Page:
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Author Topic: Ken Keeler better come through  (Read 3060 times)
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cyber_turnip

Urban Legend
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« Reply #40 on: 07-14-2010 02:25 »

Fry was the main character in Future Stock. He's the character that undergoes conflict and attempts to rectify that and he's the character than learns something at the end of it all.

'That Guy' wasn't even close.
Svip

DOOP Secretary
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« Reply #41 on: 07-14-2010 02:29 »

There would be no story without him.
Aki

Professor
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« Reply #42 on: 07-14-2010 02:30 »

There would be no story without him.
There would be no story in When Aliens Attack without Jenny McNeal either, that doesn't make her its lead character.
Svip

DOOP Secretary
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« Reply #43 on: 07-14-2010 02:36 »

There would be no story without him.
There would be no story in When Aliens Attack without Jenny McNeal either, that doesn't make her its lead character.

She is replaceable, That Guy is not.  He drives the plot forward, because he makes the decisions before Fry and convinces Fry for which decisions to make.  That Guy could not have been replaced by another character, because his character drove the plot.
Aki

Professor
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« Reply #44 on: 07-14-2010 02:39 »

She is replaceable, That Guy is not.  He drives the plot forward, because he makes the decisions before Fry and convinces Fry for which decisions to make.  That Guy could not have been replaced by another character, because his character drove the plot.
So Lrr is the lead character in Spanish Fry?
cyber_turnip

Urban Legend
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« Reply #45 on: 07-14-2010 03:16 »

That would make Kif the lead character in Proposition Infinity. If he hadn't broken up with Amy then none of the plot could have happened.

That Guy is a catalyst, an enabler, but not the protagonist.
Aki

Professor
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« Reply #46 on: 07-14-2010 03:20 »

That would make Kif the lead character in Proposition Infinity. If he hadn't broken up with Amy then none of the plot could have happened.

That Guy is a catalyst, an enabler, but not the protagonist.
Sounds more like it. As I see it the main character is the one whose perspective everything is from. Harold Zoid is - as cyber turnip puts it - the catalyst of That's Lobstertainment!, but Zoiberg is the main character as we see things more or less as he sees them. Fry is the main character of Future Stock, but That Guy is the catalyst. What's different from Futurama in The Simpsons is that in some episodes the secondary character isn't only the catalyst but the lead, as in A Fish Called Selma where the lead is Troy, even though The Simpsons are there commenting on the story and getting somewhat involved. That never happens on Futurama.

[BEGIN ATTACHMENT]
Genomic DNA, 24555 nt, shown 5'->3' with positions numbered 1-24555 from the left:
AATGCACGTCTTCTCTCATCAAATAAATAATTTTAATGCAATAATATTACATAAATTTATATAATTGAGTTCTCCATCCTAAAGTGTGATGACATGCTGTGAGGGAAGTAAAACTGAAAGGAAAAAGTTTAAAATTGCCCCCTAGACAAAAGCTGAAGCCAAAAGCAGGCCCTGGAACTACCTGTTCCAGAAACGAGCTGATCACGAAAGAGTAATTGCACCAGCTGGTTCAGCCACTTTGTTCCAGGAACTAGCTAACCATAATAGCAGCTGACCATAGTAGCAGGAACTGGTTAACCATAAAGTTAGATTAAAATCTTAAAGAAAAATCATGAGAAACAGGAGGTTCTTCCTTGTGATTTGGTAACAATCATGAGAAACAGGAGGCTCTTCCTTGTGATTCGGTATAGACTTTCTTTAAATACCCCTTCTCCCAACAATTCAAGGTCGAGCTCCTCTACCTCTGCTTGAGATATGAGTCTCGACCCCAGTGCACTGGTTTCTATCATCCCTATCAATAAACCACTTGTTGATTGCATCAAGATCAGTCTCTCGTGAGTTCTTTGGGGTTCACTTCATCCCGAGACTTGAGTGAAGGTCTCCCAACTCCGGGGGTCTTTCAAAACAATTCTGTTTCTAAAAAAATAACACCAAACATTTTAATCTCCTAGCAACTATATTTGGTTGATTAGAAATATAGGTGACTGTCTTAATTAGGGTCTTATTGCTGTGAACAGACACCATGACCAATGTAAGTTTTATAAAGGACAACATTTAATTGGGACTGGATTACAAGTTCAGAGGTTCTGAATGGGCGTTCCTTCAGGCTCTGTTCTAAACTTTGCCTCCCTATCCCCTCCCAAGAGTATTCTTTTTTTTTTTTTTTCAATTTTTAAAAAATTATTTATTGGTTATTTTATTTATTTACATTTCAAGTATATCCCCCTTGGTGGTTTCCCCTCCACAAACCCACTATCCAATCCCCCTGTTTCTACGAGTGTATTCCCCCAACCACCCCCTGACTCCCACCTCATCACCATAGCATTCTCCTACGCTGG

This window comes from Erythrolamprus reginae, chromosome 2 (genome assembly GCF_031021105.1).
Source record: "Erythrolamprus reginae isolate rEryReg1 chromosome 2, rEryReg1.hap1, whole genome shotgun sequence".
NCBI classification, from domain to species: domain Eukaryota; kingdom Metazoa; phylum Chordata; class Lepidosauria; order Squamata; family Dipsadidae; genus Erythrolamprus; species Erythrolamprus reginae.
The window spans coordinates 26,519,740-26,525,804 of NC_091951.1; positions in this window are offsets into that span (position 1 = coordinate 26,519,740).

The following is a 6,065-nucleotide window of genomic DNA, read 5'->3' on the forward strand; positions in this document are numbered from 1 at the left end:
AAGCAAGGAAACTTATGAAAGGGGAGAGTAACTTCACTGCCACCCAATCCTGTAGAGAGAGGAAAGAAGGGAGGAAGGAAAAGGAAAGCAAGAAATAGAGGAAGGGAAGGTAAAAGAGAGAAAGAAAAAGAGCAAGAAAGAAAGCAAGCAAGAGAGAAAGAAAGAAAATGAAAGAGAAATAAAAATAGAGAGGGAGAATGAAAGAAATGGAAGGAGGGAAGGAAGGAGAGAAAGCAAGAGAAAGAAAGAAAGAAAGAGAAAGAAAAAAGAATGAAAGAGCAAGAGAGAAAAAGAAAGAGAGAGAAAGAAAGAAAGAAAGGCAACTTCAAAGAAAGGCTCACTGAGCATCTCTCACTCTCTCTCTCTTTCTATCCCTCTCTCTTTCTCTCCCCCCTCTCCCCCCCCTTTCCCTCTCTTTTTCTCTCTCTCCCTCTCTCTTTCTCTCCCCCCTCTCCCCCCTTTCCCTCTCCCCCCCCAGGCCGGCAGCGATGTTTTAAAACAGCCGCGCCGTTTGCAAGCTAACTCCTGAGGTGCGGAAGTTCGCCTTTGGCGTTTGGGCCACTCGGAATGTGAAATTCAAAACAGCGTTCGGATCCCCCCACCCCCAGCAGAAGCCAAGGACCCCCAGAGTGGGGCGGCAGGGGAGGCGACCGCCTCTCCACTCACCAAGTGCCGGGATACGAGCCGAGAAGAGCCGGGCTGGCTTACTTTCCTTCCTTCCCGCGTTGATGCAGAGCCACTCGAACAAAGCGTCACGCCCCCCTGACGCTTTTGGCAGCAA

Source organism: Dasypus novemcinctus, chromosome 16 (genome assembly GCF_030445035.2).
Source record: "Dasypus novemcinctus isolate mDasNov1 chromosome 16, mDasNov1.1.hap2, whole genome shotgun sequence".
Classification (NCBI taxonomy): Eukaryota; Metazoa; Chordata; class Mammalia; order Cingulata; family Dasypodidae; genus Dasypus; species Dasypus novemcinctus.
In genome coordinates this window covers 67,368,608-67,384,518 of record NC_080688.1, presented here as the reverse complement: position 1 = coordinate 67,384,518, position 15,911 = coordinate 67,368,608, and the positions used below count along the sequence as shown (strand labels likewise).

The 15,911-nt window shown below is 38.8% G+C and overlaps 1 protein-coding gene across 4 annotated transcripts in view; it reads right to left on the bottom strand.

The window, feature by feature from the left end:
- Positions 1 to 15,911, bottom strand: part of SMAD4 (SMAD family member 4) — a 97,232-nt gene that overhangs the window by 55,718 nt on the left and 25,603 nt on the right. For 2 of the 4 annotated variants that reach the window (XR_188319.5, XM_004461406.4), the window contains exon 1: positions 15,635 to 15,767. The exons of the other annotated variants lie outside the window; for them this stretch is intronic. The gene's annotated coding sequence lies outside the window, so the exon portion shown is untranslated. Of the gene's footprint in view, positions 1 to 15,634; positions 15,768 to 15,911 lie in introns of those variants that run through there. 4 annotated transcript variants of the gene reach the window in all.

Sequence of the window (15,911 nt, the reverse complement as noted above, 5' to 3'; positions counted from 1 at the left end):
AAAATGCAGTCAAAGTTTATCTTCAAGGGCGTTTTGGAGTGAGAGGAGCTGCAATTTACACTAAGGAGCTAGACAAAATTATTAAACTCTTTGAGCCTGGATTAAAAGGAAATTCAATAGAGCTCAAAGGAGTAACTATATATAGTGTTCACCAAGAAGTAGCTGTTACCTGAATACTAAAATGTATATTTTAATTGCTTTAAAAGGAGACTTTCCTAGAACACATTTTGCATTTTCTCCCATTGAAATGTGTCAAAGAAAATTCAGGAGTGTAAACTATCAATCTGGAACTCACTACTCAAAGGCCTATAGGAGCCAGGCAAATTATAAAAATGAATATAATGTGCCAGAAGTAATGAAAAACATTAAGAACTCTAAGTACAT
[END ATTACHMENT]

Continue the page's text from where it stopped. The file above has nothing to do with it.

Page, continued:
DotheBartman

Liquid Emperor
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« Reply #47 on: 07-14-2010 05:45 »

You're right, I took some bad examples. But say, A Fish Called Selma, The Principle and the Pauper, Dumbbell Indemnity, Eight Misbeheavin'.


Well, (and my memory of episodes past season eight is particularly fuzzy so forgive me), from what I remember the conflict of Dumbell Indemnity was largely that Moe's actions caused Homer to be put in jail, and it became an episode largely about their friendship and the conflict between the two.  Similarly, although the Apu one was a little more about just him, it still was basically about him actively seeking the help of the family and Homer in particular.  I think you're right about Pauper, though.  Around seasons 7 and 8 they were really trying to branch out and explore more unexplored parts of the Simpsons universe, which tended to involve more of those "Fish Called Selma" type episodes where the main family had less of a role.

With Futurama, I think it gets tricky in terms of what you define as a secondary character at times.  I personally consider characters like Hermes, Nibbler, and (of course) Scruffy to be secondary, but they're also part of the Planet Express crew...so they're part of the main "family" of the show even though it's really more Fry, Bender, and Leela (and to an extent the Professor) who are really at the center of the show most of the time.